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Bass Lessons — Begging Tap For Bass Vol.10 bass tabs

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In lesson 7 I talked about the right hand 9'th position, and that
it was VERY
important. This time I'm going to elaborate a bit more on the
subject, looking
at 9th chords played with the left hand. Most of the ideas may
not be strictly
tapping, but they oftern are used to underpin tapping ideas.

We used a left hand ninth chord in the "Flow my Tears" example
from last time:


Ninth chords, contructed by stacking 5ths (E—B, B—F#), are
excellent chords for
use on bass, because they have harmonic complexity (ie they
sound nice) without
containing any clusters of notes which sound muddy at low frequencies.
The very
open sound is ideally suited to bass, and produces in interesting
background on which you can develop other ideas.

[technically these aren't 9th chords, as they don't contain
3rd's or 7th's —
prehaps E5+9 would be a better description of the above chord,
but I'll stick
with E9|

Prehaps the most famous use of ninth chords is the Police's "Every
Breath You
Take". Simplifying the guitar line, first without the ninths,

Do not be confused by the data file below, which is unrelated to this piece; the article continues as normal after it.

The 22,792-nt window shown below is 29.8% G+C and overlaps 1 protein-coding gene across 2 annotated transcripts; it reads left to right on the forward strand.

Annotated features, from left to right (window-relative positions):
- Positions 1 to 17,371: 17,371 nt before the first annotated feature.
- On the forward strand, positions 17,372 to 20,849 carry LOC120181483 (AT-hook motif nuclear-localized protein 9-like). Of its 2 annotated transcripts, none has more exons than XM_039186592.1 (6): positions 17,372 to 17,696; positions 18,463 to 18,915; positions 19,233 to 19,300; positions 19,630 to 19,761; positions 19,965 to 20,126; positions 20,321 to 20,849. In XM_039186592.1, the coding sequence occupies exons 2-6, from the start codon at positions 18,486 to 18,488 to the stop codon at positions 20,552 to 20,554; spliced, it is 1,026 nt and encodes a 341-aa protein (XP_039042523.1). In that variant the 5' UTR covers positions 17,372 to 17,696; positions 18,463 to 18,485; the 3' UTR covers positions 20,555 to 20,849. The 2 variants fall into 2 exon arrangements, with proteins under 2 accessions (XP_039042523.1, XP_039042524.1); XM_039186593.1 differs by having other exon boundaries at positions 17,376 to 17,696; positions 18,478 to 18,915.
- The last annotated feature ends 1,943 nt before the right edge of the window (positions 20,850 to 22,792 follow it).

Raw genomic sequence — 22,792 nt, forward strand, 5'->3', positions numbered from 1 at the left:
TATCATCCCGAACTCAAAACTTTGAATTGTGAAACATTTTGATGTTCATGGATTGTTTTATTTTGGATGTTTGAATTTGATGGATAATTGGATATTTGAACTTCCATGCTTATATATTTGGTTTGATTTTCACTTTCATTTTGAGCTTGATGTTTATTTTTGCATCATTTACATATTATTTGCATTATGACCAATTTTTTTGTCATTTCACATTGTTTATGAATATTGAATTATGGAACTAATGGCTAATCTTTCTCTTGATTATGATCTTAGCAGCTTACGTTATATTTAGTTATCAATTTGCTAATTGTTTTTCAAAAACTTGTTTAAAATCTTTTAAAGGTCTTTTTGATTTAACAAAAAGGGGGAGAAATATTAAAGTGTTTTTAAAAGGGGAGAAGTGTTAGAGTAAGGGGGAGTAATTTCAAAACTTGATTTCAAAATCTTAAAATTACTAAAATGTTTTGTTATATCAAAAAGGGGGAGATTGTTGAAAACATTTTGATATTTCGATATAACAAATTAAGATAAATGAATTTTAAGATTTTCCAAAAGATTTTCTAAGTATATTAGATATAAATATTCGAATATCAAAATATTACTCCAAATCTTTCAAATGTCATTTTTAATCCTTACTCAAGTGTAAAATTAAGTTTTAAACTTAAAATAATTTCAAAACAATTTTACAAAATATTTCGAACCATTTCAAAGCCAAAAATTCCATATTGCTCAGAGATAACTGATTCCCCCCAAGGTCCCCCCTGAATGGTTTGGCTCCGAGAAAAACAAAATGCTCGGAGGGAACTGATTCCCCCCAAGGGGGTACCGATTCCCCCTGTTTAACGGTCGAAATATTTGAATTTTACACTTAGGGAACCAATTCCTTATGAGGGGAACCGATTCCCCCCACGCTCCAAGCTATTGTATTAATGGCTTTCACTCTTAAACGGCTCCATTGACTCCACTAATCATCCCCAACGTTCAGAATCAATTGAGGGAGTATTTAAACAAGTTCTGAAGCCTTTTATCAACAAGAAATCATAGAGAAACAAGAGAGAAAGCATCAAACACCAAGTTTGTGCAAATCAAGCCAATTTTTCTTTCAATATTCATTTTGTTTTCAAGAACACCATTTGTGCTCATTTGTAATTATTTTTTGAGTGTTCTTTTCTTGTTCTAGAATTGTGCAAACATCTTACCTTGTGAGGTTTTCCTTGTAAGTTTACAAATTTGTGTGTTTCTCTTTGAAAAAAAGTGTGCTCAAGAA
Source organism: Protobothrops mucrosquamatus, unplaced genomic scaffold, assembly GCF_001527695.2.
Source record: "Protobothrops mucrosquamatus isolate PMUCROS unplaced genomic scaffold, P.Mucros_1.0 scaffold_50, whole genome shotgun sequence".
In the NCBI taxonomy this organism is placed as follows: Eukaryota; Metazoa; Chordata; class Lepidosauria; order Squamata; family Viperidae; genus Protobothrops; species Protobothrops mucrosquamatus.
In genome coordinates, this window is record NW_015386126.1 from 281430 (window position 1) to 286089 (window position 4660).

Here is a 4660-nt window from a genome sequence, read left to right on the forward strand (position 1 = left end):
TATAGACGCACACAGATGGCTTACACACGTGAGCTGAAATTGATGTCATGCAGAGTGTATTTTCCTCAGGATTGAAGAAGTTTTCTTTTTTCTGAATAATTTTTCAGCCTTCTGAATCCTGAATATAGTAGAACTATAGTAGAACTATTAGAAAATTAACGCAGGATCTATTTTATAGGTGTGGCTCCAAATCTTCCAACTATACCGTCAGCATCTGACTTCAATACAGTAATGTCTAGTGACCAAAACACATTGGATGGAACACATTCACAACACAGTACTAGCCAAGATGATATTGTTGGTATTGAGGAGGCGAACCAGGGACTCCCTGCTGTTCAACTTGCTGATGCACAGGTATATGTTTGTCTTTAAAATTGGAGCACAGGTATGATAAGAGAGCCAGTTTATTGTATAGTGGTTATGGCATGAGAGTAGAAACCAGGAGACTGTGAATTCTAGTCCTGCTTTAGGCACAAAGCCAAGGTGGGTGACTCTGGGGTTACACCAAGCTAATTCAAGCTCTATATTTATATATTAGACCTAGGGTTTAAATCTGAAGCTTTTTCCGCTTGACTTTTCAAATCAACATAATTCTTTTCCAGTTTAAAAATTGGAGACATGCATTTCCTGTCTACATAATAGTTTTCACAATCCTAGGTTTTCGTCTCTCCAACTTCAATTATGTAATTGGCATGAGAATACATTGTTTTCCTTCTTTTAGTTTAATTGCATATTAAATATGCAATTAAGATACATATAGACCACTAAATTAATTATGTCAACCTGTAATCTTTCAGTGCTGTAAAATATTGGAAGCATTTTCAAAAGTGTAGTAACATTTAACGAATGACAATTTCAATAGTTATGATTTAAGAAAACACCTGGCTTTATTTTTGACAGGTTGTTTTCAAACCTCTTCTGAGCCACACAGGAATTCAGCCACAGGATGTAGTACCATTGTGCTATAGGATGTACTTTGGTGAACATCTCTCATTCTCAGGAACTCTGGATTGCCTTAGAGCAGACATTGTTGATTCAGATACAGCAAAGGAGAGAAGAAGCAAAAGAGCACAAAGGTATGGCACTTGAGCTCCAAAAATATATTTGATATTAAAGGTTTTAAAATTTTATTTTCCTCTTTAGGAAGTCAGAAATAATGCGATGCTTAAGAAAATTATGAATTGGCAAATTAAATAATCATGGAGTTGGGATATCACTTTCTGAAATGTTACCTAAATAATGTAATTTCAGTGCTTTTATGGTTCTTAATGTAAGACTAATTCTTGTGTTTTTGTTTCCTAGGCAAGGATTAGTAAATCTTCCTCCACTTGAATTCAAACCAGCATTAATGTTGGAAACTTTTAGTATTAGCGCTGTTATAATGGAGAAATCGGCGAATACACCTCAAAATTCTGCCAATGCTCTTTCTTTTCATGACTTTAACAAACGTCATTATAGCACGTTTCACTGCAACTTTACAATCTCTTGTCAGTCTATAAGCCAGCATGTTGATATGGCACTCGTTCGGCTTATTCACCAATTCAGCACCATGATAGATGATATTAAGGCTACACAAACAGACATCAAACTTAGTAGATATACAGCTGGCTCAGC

we get something

B Ab


Play this using your standard technique (fretting with the
left, and picking
with your right), until your left hand is comfortable with the
stretches, then
try playing the line entirly using hammer ons.

Now, stretch out your little finger to get those ninths — this
may be a problem
at first (If you find it too much of a stretch, then transpose
the patern up a
few frets — once you're comfortable move it down a few frets to
make it more

B9 Ab9

E9 D9 B9

Once you've mastered that, you'll find that a lot of stuff starts
to make sense.
The chord crops up over and over again — particularly in Stu Hamm
style stuff.
For example, here's part of "Surely the Best" (also found in
Quahogs — for those
that don't know Stu's wife is called Shirley Best).



^...^9th ^.......^9th

^...^9th ^...^9th

This also provides a good exercise in right hand slides.

We also find more 9ths in "Terminal Beach", though some of these
are best played
using both hands:

^..........^ 9th

^.....^ ^.....^



[This transcription by AESBL1AJM@cluster.cc.dundee—tech.ac.uk
— check the
archives for the full version of this piece]

The basic tonality of the piece is set by 9ths in the left hand.

Because the 9th chord we're using is so open, you're free to add
extra notes
into the chord with your right hand. Experiment by playing some
progressions using 9th chords, and then expand this with new
notes above the
basic chord.

Once you start looking for them, these chords are very common
in this style of
music. Look out for them, and you'll have a good start on breaking
down pieces
into managable chunks.
Tablature player for this song:


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